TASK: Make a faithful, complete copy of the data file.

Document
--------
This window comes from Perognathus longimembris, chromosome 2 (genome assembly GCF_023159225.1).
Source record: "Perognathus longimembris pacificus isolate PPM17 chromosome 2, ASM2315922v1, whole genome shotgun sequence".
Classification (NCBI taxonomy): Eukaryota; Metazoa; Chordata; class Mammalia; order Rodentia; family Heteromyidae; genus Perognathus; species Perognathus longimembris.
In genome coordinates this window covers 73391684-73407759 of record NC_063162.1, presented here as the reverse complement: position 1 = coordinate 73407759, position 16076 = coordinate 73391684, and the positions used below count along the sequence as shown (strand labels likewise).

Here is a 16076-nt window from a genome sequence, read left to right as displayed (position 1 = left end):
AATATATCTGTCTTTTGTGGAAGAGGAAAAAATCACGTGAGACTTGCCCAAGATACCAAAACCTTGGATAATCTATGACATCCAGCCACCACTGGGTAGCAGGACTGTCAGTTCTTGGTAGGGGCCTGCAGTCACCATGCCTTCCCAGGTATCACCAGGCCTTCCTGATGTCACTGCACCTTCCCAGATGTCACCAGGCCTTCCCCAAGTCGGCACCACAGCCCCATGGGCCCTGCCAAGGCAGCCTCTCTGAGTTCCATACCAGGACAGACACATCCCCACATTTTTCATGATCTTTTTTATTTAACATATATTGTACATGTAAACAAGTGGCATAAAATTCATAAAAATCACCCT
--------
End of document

This window comes from Perognathus longimembris, chromosome 2 (genome assembly GCF_023159225.1).
Source record: "Perognathus longimembris pacificus isolate PPM17 chromosome 2, ASM2315922v1, whole genome shotgun sequence".
Classification (NCBI taxonomy): Eukaryota; Metazoa; Chordata; class Mammalia; order Rodentia; family Heteromyidae; genus Perognathus; species Perognathus longimembris.
In genome coordinates this window covers 73391684-73407759 of record NC_063162.1, presented here as the reverse complement: position 1 = coordinate 73407759, position 16076 = coordinate 73391684, and the positions used below count along the sequence as shown (strand labels likewise).

Here is a 16076-nt window from a genome sequence, read left to right as displayed (position 1 = left end):
AATATATCTGTCTTTTGTGGAAGAGGAAAAAATCACGTGAGACTTGCCCAAGATACCAAAACCTTGGATAATCTATGACATCCAGCCACCACTGGGTAGCAGGACTGTCAGTTCTTGGTAGGGGCCTGCAGTCACCATGCCTTCCCAGGTATCACCAGGCCTTCCTGATGTCACTGCACCTTCCCAGATGTCACCAGGCCTTCCCCAAGTCGGCACCACAGCCCCATGGGCCCTGCCAAGGCAGCCTCTCTGAGTTCCATACCAGGACAGACACATCCCCACATTTTTCATGATCTTTTTTATTTAACATATATTGTACATGTAAACAAGTGGCATAAAATTCATAAAAATCACCCT